Attention deficit hyperactivity disorder (ADHD) is NOT a disorder of undisciplined overactive boys. It is a real, complex, multifaceted, often life-long neurobiological disorder that affects people of both genders and all ages.
ADHD is NOT an insignificant disorder. In fact, it is one of the most common neurological disorders in Canada and is estimated to affect over one million Canadians. Yet it continues to be under-diagnosed and under-treated.
Research indicates that ADHD conservatively affects 5% of school children meaning on average, there are one or two children with ADHD in every 20-student classroom.
ADHD doesn’t “go away.” Left untreated, the majority of sufferers will carry symptoms – regulating attention (difficulty paying attention, prioritizing attention and being easily distracted), losing things and forgetting to complete tasks, and speaking and acting impulsively, – through to adulthood. The result is significant impairment in their ability to study, work and manage their lives.
80% of children affected with ADHD symptoms can carry the condition into adolescence and in over 60% of adults, the core symptoms will continue to cause impairment.
A new Canadian paper, Attention to the Cost of ADHD…The Price Paid by Canadian Families, Governments and Society demonstrates just how far reaching the impact of ADHD can be. This paper highlights research showing the impact on the attainment of human and social capital, resulting in increased socioeconomic costs for Canada, as well as increased costs to healthcare, education, labour, social services, and increased costs to the justice system.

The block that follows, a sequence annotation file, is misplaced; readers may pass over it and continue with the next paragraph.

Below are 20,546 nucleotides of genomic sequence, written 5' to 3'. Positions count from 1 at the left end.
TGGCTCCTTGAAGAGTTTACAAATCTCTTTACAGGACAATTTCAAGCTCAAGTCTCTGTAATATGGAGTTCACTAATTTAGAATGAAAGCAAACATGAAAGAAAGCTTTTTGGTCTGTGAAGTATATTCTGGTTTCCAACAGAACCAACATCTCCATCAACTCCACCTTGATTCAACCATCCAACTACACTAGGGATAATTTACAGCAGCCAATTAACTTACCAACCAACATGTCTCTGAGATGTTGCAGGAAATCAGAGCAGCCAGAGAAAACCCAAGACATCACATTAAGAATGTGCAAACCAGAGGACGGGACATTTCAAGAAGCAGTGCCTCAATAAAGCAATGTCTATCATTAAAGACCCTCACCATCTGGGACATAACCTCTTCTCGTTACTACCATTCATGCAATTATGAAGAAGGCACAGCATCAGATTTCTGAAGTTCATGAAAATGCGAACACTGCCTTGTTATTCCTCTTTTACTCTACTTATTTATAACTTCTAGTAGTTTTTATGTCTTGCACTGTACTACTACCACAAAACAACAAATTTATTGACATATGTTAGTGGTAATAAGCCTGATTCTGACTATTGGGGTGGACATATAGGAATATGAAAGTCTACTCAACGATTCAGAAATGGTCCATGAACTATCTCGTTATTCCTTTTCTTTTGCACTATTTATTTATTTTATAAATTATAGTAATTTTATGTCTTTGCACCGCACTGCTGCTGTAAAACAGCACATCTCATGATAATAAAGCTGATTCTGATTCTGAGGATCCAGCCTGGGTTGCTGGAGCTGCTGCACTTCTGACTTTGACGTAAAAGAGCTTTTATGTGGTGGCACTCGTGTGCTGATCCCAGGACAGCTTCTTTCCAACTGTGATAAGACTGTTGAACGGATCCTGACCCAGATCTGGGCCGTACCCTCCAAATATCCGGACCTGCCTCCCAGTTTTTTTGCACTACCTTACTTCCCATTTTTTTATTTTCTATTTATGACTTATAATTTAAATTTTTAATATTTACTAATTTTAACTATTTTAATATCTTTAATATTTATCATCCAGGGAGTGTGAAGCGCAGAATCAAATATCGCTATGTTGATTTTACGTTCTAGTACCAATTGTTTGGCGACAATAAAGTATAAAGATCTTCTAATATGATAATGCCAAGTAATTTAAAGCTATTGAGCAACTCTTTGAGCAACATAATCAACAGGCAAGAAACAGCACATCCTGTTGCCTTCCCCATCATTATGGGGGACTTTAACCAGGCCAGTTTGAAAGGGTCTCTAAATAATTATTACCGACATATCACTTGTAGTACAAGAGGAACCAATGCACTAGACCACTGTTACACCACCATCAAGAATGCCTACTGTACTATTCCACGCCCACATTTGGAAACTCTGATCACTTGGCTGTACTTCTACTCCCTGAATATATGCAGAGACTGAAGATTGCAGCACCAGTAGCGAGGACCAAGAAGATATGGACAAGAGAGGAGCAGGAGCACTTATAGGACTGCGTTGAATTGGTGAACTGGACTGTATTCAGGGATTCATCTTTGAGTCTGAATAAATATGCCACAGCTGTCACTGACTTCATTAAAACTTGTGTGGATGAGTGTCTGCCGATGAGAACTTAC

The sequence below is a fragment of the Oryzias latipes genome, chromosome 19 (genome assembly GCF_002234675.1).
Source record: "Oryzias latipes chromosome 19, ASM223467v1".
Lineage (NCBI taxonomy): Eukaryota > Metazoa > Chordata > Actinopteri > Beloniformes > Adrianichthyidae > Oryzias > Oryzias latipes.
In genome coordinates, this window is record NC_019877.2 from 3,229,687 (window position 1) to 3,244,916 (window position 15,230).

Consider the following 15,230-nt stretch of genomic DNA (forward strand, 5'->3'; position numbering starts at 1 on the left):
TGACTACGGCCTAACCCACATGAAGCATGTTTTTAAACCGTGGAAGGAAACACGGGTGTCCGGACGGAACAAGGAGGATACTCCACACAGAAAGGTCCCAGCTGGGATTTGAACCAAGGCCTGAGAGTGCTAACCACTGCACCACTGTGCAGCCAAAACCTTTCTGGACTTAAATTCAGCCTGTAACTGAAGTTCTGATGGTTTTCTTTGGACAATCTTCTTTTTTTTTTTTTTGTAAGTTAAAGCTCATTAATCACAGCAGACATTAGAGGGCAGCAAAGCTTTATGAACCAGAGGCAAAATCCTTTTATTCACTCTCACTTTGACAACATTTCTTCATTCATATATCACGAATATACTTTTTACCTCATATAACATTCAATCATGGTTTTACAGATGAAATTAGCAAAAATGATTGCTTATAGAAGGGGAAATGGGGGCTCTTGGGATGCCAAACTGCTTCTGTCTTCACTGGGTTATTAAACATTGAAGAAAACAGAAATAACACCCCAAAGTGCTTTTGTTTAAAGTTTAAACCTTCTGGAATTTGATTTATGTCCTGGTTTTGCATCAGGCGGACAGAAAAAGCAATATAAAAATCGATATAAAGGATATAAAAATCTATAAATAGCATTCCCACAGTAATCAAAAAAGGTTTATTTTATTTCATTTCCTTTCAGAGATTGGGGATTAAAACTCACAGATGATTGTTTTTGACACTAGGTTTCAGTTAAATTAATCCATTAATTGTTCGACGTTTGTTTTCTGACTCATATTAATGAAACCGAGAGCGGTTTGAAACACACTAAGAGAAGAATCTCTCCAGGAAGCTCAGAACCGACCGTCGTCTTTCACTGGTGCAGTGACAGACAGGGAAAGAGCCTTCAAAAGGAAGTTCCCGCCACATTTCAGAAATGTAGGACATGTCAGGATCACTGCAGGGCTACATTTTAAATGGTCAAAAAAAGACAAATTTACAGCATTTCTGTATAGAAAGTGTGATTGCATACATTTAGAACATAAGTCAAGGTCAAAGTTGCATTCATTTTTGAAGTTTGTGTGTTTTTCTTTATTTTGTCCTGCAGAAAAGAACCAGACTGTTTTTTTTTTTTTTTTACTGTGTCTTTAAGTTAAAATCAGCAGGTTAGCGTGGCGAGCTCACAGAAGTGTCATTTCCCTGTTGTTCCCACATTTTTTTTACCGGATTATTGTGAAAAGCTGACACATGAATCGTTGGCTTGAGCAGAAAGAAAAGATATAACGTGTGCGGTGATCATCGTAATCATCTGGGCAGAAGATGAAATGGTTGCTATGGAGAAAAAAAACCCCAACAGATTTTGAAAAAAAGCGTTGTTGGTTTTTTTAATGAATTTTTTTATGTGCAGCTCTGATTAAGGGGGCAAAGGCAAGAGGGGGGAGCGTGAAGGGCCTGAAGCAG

Canada loses an estimated $6 billion to $11 billion annually through loss of workplace productivity.
The Canadian cost of illness extrapolated at over $7 billion, exceeds the cost of major depressive disorders.
Individuals with ADHD are more likely to enter the workforce as unskilled or semi-skilled workers; have greater periods of unemployment; change jobs more frequently; and earn considerably less money over their lifetime.
There is a direct correlation in terms of increasing healthcare costs.
The cost to educate students with ADHD is high, yet academic outcomes are still in question.
The impact of ADHD on Canadian social services continues to escalate.
ADHD can affect anyone. A new Canadian paper demonstrates just how far reaching the impact of ADHD can be. The impairing effects of ADHD can have a dramatic effect on life at home, school, work and socially. The analysis also shows the impact on the attainment of human and social capital, resulting in increased socioeconomic costs for Canada, increased costs to healthcare, education, labour and social services, and increased costs to the justice system.